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Showing 2 results for Chloride Ions

H.r. Ashrafi, A.a. Ramezanianpour,
Volume 5, Issue 3 (9-2007)

Deterioration of concrete structures in the Gulf region is a serious problem. Penetration of Chloride ion into concrete is responsible for such early deterioration. Determination of chloride diffusion coefficient is an effective way to predict the service life of concrete structures. In order to investigate the performance of concrete mixtures in such environments, ordinary and silica fume concrete mixtures containing various water to cementitious materials ratios were used. Rapid chloride permeability test and determination of diffusion coefficient of chloride ion penetration in accordance with bulk diffusion test under laboratory conditons simulated to Persian Gulf climate, and site investigation were performed. Concentration of chloride ions in various depths of concrete specimens was measured using acid soluble chloride test method. Test results show that silica fume reduces the chloride penetration and the diffusion coefficient in concrete mixtures. Different models were made for rapid chloride test results, and diffusion coefficient, of concretes maintained in the hot and corrosive environments of the Persian Gulf. The models which were calibrated with real data obtained from the concrete structures are capable to predict the penetration and service life of concrete structures in such corrosive environments.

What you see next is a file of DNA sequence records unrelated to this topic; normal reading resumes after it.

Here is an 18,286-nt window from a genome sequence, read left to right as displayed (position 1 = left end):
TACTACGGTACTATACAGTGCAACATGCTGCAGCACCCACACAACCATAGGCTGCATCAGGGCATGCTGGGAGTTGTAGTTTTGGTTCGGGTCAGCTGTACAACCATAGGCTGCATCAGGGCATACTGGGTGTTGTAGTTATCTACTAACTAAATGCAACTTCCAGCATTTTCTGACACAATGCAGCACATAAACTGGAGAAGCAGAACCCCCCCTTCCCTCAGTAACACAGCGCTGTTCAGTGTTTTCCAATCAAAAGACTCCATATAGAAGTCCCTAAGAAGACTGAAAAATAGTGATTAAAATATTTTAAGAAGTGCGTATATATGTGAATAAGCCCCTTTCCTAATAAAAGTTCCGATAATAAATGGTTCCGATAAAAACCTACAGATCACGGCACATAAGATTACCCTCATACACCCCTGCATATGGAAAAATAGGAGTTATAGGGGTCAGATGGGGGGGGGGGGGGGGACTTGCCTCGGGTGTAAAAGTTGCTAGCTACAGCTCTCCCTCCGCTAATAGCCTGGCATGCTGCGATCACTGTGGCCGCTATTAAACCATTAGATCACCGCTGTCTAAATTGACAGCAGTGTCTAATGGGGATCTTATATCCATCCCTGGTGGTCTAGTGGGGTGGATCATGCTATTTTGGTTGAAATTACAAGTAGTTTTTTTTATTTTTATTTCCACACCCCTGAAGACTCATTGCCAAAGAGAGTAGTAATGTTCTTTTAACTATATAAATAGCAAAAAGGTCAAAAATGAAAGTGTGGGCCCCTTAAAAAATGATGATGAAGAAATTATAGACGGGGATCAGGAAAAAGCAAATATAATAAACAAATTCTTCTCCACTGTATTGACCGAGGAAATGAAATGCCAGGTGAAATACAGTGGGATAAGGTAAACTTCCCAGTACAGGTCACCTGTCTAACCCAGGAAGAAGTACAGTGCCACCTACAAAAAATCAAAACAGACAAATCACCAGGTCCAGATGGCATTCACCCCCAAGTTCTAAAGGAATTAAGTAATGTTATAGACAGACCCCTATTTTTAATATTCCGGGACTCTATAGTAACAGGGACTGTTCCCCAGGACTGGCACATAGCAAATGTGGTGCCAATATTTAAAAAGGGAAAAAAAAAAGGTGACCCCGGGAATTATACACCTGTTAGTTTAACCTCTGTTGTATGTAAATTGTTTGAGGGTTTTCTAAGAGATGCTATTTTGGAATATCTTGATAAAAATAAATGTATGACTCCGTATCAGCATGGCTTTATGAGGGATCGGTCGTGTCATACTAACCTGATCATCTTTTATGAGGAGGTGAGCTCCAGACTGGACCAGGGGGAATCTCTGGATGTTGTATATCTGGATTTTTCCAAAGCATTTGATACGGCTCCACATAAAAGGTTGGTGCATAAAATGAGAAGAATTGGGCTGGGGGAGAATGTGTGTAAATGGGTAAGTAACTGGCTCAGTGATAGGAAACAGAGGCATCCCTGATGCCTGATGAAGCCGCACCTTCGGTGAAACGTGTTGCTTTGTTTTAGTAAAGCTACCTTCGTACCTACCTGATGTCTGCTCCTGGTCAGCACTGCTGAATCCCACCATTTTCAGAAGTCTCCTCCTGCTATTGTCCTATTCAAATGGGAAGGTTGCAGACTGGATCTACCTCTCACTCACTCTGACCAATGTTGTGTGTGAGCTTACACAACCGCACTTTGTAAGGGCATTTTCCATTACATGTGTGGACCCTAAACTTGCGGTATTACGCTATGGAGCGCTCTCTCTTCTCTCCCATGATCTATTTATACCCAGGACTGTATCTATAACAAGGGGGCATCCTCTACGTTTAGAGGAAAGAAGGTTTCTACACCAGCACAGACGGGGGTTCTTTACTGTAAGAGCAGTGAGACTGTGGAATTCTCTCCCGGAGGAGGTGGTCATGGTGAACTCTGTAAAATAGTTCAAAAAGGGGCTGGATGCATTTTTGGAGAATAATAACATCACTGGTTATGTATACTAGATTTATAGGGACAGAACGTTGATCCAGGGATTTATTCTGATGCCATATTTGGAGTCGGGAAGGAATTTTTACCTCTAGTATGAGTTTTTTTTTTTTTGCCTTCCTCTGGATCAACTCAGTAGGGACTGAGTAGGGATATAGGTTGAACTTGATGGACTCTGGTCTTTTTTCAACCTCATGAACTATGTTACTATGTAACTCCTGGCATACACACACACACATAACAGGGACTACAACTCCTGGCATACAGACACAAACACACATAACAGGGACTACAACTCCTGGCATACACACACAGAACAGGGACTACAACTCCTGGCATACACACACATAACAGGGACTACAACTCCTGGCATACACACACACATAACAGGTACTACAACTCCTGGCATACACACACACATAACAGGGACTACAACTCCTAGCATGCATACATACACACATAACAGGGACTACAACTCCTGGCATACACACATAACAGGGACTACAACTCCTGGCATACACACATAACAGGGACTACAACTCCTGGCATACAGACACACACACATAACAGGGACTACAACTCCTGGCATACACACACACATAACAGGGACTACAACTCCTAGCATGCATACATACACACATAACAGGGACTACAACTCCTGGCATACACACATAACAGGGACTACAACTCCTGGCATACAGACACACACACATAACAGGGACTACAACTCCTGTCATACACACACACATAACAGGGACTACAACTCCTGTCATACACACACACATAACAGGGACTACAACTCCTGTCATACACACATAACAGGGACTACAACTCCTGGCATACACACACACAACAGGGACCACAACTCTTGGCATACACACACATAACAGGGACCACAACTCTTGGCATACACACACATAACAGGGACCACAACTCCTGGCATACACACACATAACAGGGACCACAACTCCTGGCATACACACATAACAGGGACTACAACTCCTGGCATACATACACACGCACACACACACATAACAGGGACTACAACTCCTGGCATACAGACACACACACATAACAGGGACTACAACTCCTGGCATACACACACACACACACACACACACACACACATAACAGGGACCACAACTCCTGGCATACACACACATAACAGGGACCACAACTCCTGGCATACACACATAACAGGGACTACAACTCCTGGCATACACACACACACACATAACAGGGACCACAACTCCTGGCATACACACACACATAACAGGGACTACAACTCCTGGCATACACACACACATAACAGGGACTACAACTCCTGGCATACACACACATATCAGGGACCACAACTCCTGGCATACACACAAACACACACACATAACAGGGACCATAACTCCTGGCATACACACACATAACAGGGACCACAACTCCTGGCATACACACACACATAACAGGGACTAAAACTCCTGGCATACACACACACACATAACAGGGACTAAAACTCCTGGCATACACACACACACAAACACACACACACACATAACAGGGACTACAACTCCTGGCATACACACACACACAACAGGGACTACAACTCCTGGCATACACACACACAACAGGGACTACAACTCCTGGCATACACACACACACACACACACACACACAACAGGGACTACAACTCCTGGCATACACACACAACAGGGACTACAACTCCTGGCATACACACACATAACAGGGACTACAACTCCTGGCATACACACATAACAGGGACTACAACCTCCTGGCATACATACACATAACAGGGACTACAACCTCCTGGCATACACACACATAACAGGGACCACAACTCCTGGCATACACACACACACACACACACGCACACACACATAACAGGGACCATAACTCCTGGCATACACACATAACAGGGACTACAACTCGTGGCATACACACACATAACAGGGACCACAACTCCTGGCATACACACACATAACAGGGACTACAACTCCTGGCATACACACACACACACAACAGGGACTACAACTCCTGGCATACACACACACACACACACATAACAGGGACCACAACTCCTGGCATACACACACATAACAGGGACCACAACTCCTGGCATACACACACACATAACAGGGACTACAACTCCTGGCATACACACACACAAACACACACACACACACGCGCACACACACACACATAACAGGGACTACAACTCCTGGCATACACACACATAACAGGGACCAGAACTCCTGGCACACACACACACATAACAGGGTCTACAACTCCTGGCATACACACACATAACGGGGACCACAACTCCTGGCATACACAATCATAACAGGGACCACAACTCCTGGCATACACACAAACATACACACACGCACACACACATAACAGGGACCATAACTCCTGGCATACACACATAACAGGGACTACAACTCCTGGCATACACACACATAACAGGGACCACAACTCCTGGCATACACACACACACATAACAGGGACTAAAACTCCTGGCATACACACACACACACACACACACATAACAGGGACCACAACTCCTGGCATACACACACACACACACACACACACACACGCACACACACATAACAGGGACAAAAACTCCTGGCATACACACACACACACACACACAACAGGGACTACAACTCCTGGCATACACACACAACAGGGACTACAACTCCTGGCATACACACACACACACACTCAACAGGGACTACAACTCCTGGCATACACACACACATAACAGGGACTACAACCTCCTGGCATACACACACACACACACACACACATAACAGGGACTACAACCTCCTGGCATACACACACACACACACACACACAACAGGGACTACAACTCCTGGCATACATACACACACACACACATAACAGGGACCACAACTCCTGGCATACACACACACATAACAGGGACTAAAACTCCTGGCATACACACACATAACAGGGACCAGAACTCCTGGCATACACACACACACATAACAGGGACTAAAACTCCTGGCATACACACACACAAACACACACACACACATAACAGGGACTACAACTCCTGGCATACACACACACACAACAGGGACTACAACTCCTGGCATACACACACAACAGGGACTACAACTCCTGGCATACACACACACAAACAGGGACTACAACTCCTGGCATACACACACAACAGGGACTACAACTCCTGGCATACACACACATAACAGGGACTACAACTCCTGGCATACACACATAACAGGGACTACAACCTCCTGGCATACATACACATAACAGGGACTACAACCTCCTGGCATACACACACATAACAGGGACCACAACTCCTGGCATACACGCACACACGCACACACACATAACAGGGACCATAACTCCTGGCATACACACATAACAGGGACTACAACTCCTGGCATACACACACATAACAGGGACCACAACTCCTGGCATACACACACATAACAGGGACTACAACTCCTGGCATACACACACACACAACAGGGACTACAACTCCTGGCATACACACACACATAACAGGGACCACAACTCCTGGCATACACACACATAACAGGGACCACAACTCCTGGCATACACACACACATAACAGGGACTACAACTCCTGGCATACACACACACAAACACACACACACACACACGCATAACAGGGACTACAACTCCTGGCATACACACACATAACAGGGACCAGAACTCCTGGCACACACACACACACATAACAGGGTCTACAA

A. Gharachorlou, Dr. A.a. Ramezanianpour ,
Volume 8, Issue 4 (12-2010)

The use of epoxy-bonded FRPcomposite for structural repair is emerging as an efficient and cost-effective technique for restoring and upgrading the capacity of concrete structures. Considerable researches have been reported in the last decades on the mechanical behavior and failure modes of the FRPstrengthened RC elements but actual data on its durability are scarce. This study intends to examine the durability of concrete specimens strengthened with FRP laminates under accelerated laboratory conditions and mimic harsh environmental situation which is the penetration of chloride ions. In this study three groups of specimens were examined. Each of these groups includes several concrete cylindrical specimens full confined with FRP laminates for investigating different types of fiber (Glass and Carbon), number of fiber layers and temperature influences. Furthermore, an apparatus was fabricated to simulate wetting and drying cycles for the second group of specimens. Moreover group III specimens were placed in a marine environment for 3 years to monitor their performance. Test results show that addition of FRP laminates reduces chloride ions penetration up to 70 percent. Results also indicate that although chloride ions penetration decreased the ultimate strength of cylindrical specimens up to 11 percent but FRP strengthened specimens achieved their initial strengths. Moreover wetting and drying cycles reduced the strength of cylinder specimens up to about ten percent especially in the high temperature laboratory condition.

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